I strongly disagree with the argument that he is messing with the life cycle of the pasture grasses. He really isn't. Grasses continue to grow and reproduce and spread seed around regardless of what Nature throws at them: floods, heat waves, cold snaps, snow in July, etc. What REALLY messes up the life cycle of grasses is the grazing of herbivores or cutting grasses for hay. Every time a grass plant is eaten or cut it has to go back to square one again to regrow instead of focus on putting out inflorescence (or the "flower" part of the grass) to reproduce. It has to get energy from the roots to put out new leaves, then focus on putting out more new leaves, then finally, if it hasn't been grazed or cut again, it can put out an inflorescence to try to reproduce.

    Now grazing pasture down to nothing, that most certainly will kill a pasture. Horses are far worse at killing pastures than cattle because they DO and CAN graze it down to literally nothing. Flood irrigation won't solve anything, though it is a band-aid solution to the big problem, but definitely not the one-thing-to-fix-all solution. Better and far more strict pasture management including utilizing rotational grazing (if it's possible in his area, because not all areas can utilize such an intensive grazing management practice) and using grasses and legumes native to his area are better solutions to improving his pastures.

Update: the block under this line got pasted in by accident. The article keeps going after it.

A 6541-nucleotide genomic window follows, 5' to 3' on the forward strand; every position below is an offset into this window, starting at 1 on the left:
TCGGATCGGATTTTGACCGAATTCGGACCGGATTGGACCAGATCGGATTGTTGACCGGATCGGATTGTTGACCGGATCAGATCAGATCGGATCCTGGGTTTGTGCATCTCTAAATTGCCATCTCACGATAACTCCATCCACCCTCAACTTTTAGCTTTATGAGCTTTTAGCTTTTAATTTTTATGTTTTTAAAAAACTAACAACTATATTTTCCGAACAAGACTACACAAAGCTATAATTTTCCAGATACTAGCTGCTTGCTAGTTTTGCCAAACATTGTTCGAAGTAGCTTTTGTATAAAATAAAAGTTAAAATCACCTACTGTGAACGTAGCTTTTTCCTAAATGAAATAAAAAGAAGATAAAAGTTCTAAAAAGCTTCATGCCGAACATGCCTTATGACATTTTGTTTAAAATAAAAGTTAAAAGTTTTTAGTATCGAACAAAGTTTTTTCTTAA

But really, I can't put a finger on what else to say here because I have no idea of what else is going on here, such as pasture quality, size and number of pastures he has, how he manages his pastures, how many horses/cattle he runs, his location, things like that. If you were to give me some information on your discussion with him I'd be happy to add my two cents to the conversation. ;)

  • Anonymous
    4 years ago

    yes

  • Avalon
    Lv 7
    4 years ago

    I'm not sure you really understand about pasture management either. What you need is a mix of annual and perennial grasses together with legumes and forbs (some are weeds) as it is used for foraging by the cattle. The exact quantities and types depends on soil, climate and general topography.. Obviously the pasture gets fertilised by natural manure but may still need some fertilisation. There is nothing wrong with flood irrigation itself as this has been done since ancient times but you are right he should be practising rotation grazing and giving the pasture chance to recover particularly if he wishes to maximise productivity. Plants need time to regrow between grazing periods and the length of time will depend on the time of year.

  • 4 years ago

    I don't know.